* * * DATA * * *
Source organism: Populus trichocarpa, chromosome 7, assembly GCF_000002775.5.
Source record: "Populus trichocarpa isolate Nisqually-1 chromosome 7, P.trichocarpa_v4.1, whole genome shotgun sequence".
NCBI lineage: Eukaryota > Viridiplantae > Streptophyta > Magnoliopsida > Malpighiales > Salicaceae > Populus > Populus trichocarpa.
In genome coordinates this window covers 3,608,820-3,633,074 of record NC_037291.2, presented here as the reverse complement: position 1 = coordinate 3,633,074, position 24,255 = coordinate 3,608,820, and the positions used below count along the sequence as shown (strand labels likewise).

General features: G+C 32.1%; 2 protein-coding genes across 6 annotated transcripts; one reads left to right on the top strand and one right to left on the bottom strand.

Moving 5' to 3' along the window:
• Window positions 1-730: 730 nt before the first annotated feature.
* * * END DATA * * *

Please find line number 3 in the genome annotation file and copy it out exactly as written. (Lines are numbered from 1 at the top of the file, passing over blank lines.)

NCBI lineage: Eukaryota > Viridiplantae > Streptophyta > Magnoliopsida > Malpighiales > Salicaceae > Populus > Populus trichocarpa.